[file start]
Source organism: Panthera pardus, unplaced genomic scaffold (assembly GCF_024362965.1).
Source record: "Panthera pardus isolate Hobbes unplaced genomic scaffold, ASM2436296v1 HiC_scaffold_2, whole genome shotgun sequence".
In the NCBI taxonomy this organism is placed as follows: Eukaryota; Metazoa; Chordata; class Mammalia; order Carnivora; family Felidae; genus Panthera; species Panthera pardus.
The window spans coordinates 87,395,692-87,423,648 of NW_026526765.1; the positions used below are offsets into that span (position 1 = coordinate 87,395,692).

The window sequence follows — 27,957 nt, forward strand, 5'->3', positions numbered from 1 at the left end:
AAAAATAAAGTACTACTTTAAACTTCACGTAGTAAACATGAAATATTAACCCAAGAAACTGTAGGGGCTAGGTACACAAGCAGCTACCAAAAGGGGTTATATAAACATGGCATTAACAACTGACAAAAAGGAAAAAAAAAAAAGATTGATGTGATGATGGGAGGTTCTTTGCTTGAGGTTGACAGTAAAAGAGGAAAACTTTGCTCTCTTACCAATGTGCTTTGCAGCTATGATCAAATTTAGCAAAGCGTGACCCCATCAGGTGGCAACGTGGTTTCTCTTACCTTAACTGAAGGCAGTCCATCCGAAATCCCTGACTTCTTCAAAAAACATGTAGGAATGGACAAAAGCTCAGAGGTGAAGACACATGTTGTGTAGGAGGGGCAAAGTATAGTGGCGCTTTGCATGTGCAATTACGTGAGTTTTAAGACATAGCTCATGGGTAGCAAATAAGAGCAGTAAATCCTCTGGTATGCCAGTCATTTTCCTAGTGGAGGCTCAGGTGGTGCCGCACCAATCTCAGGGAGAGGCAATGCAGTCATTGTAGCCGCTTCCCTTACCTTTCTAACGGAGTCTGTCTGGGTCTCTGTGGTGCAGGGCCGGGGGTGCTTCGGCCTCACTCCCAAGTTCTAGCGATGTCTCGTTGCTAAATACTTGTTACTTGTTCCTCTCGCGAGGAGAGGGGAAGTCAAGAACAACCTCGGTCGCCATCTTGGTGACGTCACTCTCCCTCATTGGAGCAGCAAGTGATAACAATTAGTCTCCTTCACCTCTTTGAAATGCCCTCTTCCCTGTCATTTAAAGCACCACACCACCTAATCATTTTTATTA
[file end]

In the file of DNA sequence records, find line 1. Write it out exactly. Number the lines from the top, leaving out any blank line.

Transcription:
Source organism: Panthera pardus, unplaced genomic scaffold (assembly GCF_024362965.1).